I’ve been thinking a lot about complaining this week. It was brought up from the pulpit, and then the subject has been thrown around a bit in various capacities throughout the week. I’ve searched Scripture for references of complaining, and searched blogs of pastors I respect for their thoughts on the subject. I haven’t come up with a really well thought out essay on complaining at all… but I do have some random thoughts about it.
Job, David, Jeremiah, and Habakkuk are complainers. But Job was the most righteous man who lived, and David was a man after God’s own heart, and Jeremiah & Habakkuk sought the Lord with much determination and were trumpets of His voice.
Here are some Scriptures and themes that reference complaining that I have been meditating on this week:
- In Job 6, my Bible’s headline says “my complaint is just.”
- Job 7:11, “Therefore I will not restrain my mouth; I will speak in the anguish of my spirit; I will complain in the bitterness of my soul.”
- Job 10:1, “I loathe my life; I will give free utterance to my complaint; I will speak in the bitterness of my soul.”
- Psalm 55:2, “Attend to me, and answer me; I am restless in my complaint and I moan…”
- Psalm 55:17, “Evening and morning and at noon I utter my complaint and moan, and He hears my voice.”
- Psalm 64:1, “Hear my voice, O God, in my complaint…”
- Psalm 102:1 [A Prayer of one afflicted, when he is faint and pours out his complaint before the LORD.] “Hear my prayer, O LORD; let my cry come to You!”
- Psalm 142:2, “I pour out my complaint before Him; I tell my trouble before Him.”
- Jeremiah 12:1, “Righteous are you, O LORD, when I complain to You; yet I would plead my case before You…”
- Habakkuk chapter 1 has two large complaints to the Lord.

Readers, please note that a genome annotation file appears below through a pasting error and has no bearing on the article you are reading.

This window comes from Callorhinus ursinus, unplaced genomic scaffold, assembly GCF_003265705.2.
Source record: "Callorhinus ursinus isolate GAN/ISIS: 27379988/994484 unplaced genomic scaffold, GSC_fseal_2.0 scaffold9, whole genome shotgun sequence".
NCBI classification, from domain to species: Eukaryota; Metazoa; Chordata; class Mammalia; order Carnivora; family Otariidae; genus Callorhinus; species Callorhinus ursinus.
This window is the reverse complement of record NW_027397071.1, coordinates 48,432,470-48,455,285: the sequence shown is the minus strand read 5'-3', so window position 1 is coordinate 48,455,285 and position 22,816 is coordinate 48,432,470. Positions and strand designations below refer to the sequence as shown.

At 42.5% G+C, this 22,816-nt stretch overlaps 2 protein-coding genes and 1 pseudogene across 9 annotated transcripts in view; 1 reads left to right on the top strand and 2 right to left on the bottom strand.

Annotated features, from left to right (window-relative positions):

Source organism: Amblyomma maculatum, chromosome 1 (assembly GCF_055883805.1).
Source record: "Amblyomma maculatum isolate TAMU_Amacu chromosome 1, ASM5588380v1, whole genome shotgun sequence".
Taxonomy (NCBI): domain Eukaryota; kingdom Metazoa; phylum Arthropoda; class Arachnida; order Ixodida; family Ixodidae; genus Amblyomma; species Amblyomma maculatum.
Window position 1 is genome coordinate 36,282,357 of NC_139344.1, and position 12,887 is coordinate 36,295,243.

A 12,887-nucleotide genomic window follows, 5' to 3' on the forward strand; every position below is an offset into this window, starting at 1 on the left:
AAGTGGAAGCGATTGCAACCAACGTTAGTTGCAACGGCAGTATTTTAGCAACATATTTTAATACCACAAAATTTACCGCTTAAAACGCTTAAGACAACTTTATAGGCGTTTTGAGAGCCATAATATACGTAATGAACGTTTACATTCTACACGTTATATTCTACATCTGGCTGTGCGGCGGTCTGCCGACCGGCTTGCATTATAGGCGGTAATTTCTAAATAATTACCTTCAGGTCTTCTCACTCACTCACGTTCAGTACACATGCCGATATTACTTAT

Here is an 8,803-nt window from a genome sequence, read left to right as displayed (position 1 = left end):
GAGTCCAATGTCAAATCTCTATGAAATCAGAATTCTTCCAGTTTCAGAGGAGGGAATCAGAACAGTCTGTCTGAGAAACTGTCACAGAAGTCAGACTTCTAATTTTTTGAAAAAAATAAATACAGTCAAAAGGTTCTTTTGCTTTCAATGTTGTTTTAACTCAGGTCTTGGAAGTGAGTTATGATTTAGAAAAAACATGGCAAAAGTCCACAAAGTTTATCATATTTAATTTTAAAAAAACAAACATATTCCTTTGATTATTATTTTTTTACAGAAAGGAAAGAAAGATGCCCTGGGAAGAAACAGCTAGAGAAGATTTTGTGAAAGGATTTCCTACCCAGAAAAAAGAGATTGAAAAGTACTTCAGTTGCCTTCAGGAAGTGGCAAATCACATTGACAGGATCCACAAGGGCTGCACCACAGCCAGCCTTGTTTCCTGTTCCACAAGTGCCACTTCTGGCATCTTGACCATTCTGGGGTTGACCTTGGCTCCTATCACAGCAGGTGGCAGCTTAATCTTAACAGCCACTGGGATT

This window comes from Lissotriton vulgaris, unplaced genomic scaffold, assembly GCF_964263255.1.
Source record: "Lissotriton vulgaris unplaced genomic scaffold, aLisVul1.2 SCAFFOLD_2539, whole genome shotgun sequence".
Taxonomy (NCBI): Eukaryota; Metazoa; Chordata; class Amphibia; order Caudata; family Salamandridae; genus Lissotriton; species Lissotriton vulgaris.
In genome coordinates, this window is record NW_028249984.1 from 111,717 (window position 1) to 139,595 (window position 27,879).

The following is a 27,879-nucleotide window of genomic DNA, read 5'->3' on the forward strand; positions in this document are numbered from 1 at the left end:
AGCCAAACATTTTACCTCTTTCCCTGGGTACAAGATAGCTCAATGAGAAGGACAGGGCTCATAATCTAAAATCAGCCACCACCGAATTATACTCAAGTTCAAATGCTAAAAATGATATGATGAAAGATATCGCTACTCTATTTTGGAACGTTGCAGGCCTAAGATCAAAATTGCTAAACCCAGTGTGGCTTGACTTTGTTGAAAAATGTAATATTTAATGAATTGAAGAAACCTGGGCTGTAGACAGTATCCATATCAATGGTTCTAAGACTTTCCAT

What do these things show us? I think the greatest thing it is showing me is that complaining to the Lord is acceptable, and He hears our cries even when they contain complaints. Other verses in Scripture condemn complaining, when we are complaining to others, specifically about superficial things & circumstances.
Douglas Wilson says (in this wonderful sermon), There is a vast difference between complaining about God, which is terrible, and complaining to God, which He welcomes.
I think that is a truly excellent distinction!
Again, Mr. Wilson says (in this exhortation), You may bring your objective complaints with you; indeed He requires it. But you do so in order to cast all your anxieties on Him, the One who cares for you.
This shows the reason behind a just complaint: to cast it on the Lord.
So I am learning that the phrase “complaining is a sin” is not exactly Truth.
Grumbling, murmuring, whining ~ that type of complaining is sinful, because it does not embrace the sovereign goodness of God.
So what is a just complaint? What does it look like to complain to the Lord and complain righteously before Him? And what do we do with verses like Philippians 2:14, “Do all things without grumbling or complaining”? I am assuming that things can all go back to root words and definitions: the Hebrew and Greek words for complaining in various parts of Scripture may actually mean various things, that our modern translators have all lumped together as simply “complaining.” I’d love to research root variants in this subject. (In all my free time… hah!)
I’m [hopefully] learning, and am prayerfully seeking the Lord’s wisdom on this ~ because I think it’s something that is very elusive. Practical application in real life looks like not complaining about the weather, my reflection in the mirror, how tired I am, how sick I may feel, how difficult my job is… But bringing complaints to the Lord about frustrations with sin, death, and things He is doing in my life in order to cast my cares on Him and seek His comfort, beg for His deliverance, and ask for His mercy to be poured out is, as quite the contrast, beautiful.
As it so happens, I am currently bringing complaints to the Lord, seeking His comfort, begging for His deliverance, and asking for Him to pour out mercy ~ and casting my cares on Him is increasingly encouraging as I plod onward in life and in sanctification.